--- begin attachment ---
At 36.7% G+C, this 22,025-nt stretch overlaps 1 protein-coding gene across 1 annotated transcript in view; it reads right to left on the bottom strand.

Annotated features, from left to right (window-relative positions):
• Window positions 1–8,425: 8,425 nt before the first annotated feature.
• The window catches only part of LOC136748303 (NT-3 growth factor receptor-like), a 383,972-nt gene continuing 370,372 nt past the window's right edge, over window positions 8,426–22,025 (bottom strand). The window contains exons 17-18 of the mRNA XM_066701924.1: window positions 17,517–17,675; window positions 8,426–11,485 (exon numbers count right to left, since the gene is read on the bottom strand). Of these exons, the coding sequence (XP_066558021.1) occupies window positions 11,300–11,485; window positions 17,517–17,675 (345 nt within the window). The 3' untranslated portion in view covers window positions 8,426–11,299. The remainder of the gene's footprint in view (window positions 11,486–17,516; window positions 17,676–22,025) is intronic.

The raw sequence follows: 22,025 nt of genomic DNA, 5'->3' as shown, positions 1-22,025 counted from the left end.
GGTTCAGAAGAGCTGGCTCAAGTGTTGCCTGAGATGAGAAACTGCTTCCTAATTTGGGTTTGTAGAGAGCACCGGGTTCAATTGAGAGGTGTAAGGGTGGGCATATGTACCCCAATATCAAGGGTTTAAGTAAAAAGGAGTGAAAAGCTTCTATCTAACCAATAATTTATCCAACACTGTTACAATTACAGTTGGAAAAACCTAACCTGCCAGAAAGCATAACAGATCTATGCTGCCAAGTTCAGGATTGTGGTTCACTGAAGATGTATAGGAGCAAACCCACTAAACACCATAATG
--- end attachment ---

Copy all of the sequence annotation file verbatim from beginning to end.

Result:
At 36.7% G+C, this 22,025-nt stretch overlaps 1 protein-coding gene across 1 annotated transcript in view; it reads right to left on the bottom strand.

Annotated features, from left to right (window-relative positions):
• Window positions 1–8,425: 8,425 nt before the first annotated feature.
• The window catches only part of LOC136748303 (NT-3 growth factor receptor-like), a 383,972-nt gene continuing 370,372 nt past the window's right edge, over window positions 8,426–22,025 (bottom strand). The window contains exons 17-18 of the mRNA XM_066701924.1: window positions 17,517–17,675; window positions 8,426–11,485 (exon numbers count right to left, since the gene is read on the bottom strand). Of these exons, the coding sequence (XP_066558021.1) occupies window positions 11,300–11,485; window positions 17,517–17,675 (345 nt within the window). The 3' untranslated portion in view covers window positions 8,426–11,299. The remainder of the gene's footprint in view (window positions 11,486–17,516; window positions 17,676–22,025) is intronic.

The raw sequence follows: 22,025 nt of genomic DNA, 5'->3' as shown, positions 1-22,025 counted from the left end.
GGTTCAGAAGAGCTGGCTCAAGTGTTGCCTGAGATGAGAAACTGCTTCCTAATTTGGGTTTGTAGAGAGCACCGGGTTCAATTGAGAGGTGTAAGGGTGGGCATATGTACCCCAATATCAAGGGTTTAAGTAAAAAGGAGTGAAAAGCTTCTATCTAACCAATAATTTATCCAACACTGTTACAATTACAGTTGGAAAAACCTAACCTGCCAGAAAGCATAACAGATCTATGCTGCCAAGTTCAGGATTGTGGTTCACTGAAGATGTATAGGAGCAAACCCACTAAACACCATAATG